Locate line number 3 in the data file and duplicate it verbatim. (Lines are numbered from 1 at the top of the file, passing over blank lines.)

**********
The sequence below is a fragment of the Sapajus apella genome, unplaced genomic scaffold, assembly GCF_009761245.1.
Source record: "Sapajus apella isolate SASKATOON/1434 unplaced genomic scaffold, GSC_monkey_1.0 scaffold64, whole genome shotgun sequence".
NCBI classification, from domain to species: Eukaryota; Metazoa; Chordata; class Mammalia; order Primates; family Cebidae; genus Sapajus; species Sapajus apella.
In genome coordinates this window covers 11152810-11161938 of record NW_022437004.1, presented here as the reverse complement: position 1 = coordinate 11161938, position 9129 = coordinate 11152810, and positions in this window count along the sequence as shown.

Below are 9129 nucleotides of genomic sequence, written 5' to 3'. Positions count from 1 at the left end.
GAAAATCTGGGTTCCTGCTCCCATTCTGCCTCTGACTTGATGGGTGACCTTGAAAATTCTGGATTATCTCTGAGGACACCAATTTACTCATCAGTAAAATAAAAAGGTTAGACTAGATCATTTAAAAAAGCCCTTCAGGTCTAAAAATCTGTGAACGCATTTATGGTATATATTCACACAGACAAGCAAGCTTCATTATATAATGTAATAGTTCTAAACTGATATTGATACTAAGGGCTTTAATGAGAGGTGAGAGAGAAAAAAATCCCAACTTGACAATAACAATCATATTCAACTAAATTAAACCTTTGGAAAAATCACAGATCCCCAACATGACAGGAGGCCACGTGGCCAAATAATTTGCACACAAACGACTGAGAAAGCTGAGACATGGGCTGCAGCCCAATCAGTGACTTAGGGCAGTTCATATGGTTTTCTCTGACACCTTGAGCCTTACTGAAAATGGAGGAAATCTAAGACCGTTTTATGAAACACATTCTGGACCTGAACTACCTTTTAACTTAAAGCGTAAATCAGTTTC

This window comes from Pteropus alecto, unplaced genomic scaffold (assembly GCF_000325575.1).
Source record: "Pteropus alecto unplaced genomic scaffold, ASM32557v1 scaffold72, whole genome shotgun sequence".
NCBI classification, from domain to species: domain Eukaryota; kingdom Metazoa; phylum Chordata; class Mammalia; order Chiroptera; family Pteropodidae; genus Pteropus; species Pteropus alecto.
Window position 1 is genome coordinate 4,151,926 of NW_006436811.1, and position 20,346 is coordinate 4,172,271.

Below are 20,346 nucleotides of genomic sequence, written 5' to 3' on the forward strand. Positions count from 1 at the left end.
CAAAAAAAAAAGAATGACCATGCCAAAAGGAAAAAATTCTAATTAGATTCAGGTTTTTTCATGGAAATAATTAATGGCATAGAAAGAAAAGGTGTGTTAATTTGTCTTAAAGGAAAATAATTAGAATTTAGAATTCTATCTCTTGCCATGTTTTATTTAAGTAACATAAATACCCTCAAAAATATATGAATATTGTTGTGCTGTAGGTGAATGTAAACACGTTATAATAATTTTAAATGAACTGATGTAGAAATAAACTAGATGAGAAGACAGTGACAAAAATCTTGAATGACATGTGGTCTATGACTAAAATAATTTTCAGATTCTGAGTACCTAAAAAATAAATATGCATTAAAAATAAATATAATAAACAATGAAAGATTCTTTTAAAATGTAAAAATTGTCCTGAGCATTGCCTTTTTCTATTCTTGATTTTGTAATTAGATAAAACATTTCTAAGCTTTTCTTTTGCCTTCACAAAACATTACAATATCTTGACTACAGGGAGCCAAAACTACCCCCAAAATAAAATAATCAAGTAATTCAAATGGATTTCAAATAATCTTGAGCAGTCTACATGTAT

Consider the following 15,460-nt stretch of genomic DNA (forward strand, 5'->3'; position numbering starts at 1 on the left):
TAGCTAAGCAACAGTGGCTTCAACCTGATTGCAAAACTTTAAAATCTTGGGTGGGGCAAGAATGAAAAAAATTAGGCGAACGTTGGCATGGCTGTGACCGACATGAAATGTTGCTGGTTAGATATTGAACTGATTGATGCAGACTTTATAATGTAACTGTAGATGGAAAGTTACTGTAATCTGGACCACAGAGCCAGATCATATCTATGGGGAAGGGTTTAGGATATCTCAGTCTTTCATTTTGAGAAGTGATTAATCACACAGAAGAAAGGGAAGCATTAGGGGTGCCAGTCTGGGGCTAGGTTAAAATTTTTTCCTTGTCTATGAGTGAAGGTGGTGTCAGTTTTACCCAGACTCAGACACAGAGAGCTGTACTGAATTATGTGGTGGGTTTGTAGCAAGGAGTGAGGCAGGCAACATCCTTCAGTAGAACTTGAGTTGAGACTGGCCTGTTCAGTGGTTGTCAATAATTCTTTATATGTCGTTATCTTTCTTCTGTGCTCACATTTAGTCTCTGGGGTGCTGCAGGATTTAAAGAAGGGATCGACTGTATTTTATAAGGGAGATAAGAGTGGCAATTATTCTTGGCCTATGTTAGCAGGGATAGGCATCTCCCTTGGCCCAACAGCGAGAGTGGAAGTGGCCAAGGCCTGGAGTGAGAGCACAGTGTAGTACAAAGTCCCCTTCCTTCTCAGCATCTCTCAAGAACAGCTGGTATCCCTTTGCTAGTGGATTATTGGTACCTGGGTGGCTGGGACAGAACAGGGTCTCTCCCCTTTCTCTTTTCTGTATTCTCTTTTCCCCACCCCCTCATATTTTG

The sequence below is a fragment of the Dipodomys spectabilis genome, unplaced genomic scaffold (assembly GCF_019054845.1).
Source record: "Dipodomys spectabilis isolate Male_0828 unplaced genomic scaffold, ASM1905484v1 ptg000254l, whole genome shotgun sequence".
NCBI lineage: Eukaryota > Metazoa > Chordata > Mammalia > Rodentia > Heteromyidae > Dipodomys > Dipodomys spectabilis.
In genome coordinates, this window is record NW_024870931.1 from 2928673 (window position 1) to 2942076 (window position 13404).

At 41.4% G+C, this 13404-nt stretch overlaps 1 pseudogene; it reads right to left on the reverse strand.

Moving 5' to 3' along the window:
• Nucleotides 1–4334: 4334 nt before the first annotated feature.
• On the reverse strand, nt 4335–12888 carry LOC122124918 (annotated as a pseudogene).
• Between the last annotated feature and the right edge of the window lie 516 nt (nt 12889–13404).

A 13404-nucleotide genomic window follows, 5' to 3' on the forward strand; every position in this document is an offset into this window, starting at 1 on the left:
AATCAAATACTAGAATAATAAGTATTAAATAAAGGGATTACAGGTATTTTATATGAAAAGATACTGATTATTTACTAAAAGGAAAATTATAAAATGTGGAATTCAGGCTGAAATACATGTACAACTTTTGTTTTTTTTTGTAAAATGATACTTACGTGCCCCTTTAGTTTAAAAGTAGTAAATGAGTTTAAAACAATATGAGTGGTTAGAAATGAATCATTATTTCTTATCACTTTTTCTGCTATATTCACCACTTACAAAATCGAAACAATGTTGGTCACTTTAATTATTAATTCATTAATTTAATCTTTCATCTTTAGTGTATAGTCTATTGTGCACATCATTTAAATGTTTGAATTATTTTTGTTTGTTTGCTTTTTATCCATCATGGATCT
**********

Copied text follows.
NCBI classification, from domain to species: Eukaryota; Metazoa; Chordata; class Mammalia; order Primates; family Cebidae; genus Sapajus; species Sapajus apella.